In wake of national unrest, Holder visits Philly to talk about policing

 U.S. Attorney General Eric Holder will visit Philadelphia Thursday to speak to an invitation-only group including Mayor Michael Nutter and Police Commissioner Charles Ramsey. (AP photo)

U.S. Attorney General Eric Holder will visit Philadelphia Thursday to speak to an invitation-only group including Mayor Michael Nutter and Police Commissioner Charles Ramsey. (AP photo)

U.S. Attorney General Eric Holder will be in Philadelphia Thursday to meet with city officials and some residents as part of a nationwide tour devoted to soothing community relations with police.

 

In the aftermath of community unrest in Ferguson, Missouri, and New York City following the killing of unarmed black men, President Barack Obama had Holder arrange a series of events aimed at outlining best practicing for policing.

Philadelphia is the fifth city on the tour, which has also stopped in Atlanta, Cleveland, Memphis and Oakland.

Holder’s expected to discuss reform initiatives, including the government’s new review of racial profiling practices and Obama’s proposal to increase funding to equip local police with body cameras.

In Holder’s Atlanta speech, which was open to the public and held at a Baptist church, he said, “Our police officers cannot be seen as an occupying force disconnected from the communities they serve.” At one point, a gaggle of Ferguson-related protesters interrupted the attorney general.

The Philadelphia event is invite-only.

Rob Kane, who studies police authority and accountability at Drexel University, said the Obama administration is in the midst of a “legitimacy crisis in American urban policing.” It was sparked, he said, in part by grand juries failing to indict police officers in Ferguson and Staten Island.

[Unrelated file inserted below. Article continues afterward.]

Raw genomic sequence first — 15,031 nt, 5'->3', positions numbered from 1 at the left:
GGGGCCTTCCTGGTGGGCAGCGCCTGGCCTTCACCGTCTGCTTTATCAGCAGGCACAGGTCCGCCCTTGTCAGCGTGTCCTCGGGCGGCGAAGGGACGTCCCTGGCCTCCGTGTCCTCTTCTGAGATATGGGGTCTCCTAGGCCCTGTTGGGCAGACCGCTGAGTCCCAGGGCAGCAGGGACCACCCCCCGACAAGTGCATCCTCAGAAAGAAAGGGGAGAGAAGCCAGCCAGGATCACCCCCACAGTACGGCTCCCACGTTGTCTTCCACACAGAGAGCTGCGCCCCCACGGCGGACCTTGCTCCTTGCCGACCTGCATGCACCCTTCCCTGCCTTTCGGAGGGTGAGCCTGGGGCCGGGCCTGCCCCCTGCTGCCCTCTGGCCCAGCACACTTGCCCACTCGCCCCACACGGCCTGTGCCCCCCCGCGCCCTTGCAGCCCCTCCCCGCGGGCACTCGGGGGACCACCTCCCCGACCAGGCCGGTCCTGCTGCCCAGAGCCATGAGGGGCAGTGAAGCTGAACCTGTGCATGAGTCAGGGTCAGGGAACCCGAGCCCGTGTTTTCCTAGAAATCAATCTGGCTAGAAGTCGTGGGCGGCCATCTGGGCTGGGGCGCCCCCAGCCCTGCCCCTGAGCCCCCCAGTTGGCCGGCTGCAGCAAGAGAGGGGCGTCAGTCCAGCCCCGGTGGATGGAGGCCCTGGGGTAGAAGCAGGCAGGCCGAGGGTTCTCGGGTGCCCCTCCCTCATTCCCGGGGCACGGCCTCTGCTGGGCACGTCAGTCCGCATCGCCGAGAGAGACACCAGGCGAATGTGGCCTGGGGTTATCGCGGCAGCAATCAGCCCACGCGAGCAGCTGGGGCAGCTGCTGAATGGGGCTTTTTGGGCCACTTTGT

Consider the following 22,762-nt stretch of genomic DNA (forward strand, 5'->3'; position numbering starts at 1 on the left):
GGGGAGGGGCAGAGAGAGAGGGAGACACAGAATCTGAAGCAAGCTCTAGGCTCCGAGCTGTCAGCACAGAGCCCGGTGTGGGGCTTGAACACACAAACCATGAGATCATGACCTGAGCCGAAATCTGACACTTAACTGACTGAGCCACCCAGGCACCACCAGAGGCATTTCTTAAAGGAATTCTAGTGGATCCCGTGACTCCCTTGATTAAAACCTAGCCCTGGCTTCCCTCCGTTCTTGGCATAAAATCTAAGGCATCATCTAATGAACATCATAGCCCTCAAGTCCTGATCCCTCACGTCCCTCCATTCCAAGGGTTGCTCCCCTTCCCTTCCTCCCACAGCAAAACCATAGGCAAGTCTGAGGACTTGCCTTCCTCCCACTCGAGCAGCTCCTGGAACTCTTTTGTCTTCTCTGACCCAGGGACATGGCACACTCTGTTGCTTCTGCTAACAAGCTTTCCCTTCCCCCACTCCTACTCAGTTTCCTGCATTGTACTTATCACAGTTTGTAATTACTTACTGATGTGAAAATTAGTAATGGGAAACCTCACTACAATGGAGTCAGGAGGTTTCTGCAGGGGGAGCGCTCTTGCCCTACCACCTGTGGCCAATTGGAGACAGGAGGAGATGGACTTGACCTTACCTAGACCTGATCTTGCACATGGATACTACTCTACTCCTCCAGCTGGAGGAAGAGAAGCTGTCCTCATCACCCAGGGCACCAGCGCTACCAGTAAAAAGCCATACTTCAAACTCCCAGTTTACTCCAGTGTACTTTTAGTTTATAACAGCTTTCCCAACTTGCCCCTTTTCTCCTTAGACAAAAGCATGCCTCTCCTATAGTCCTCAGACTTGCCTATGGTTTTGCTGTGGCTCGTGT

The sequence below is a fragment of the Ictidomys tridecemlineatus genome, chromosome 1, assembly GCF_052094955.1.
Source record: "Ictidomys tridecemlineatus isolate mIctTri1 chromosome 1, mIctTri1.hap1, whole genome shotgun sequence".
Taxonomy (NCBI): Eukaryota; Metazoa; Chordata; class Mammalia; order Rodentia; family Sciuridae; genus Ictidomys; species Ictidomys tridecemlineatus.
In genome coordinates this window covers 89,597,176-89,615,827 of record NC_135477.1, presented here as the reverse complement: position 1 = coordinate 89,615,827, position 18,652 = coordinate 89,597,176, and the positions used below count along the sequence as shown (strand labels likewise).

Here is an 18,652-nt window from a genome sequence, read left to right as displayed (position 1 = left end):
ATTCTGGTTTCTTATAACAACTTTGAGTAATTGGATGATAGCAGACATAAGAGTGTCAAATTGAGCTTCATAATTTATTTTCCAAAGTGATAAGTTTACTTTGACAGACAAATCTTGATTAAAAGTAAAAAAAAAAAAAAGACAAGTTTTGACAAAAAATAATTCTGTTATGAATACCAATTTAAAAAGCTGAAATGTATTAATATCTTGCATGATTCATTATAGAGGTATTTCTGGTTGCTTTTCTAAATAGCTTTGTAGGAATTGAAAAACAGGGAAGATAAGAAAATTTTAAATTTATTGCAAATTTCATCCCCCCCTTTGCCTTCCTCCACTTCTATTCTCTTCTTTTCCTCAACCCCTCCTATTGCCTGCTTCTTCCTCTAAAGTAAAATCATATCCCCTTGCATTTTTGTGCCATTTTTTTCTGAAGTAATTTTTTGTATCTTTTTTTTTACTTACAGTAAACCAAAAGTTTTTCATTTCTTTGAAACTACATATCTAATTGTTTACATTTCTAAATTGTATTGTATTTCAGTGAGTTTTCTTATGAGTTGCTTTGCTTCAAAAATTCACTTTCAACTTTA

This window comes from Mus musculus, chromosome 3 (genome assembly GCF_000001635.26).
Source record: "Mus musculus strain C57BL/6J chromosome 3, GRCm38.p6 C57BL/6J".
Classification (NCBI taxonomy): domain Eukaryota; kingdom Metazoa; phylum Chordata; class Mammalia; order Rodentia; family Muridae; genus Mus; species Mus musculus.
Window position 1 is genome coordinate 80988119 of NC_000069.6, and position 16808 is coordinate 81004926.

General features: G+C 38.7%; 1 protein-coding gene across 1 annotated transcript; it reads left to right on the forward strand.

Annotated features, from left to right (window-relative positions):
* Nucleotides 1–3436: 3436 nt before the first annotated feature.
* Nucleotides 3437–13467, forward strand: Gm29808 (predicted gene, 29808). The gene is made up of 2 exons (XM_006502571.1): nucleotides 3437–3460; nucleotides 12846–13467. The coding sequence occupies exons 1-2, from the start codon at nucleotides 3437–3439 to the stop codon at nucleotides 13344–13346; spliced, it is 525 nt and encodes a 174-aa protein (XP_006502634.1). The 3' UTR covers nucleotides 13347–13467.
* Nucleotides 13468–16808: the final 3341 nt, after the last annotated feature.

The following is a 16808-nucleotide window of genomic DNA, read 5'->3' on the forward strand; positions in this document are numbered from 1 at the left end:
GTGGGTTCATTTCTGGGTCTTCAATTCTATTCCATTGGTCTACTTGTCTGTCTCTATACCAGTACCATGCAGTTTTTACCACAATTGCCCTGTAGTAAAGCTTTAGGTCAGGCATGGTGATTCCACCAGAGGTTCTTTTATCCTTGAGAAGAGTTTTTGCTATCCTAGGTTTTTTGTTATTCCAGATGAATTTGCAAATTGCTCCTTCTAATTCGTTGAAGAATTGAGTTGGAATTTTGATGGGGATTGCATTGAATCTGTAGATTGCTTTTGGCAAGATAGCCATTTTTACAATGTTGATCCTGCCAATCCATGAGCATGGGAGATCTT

Kane said keeping the speech closed to the public helps maintain an orderly audience and creates a platform for delivering an uninterrupted message.

“If you’re up on stage, and you’re trying to convey a point and look as if you have control over a situation, then you don’t want to be heckled, and you don’t want it on camera that you’re being heckled, or facing resistance,” Kane said.

Furthermore, Kane said Holder’s decision to embark on a public relations tour months after large organized protests cooled down in cities around the country was likely intentional.

“It’s always easier to make these presentations when the heat isn’t quite so high, rather than months ago,” Kane said. “They really want to appear as if they’re in change of the situation.”

Holder announced his resignation in September, but he promised to stay as the country’s top prosecutor until the Senate confirms his replacement.

Holder is scheduled to meet with Mayor Michael Nutter, Police Commissioner Charles Ramsey and a group of community leaders and students who were invited to attend.

The event is scheduled to start at 3 p.m. at the U.S. Attorney’s Office in Center City.

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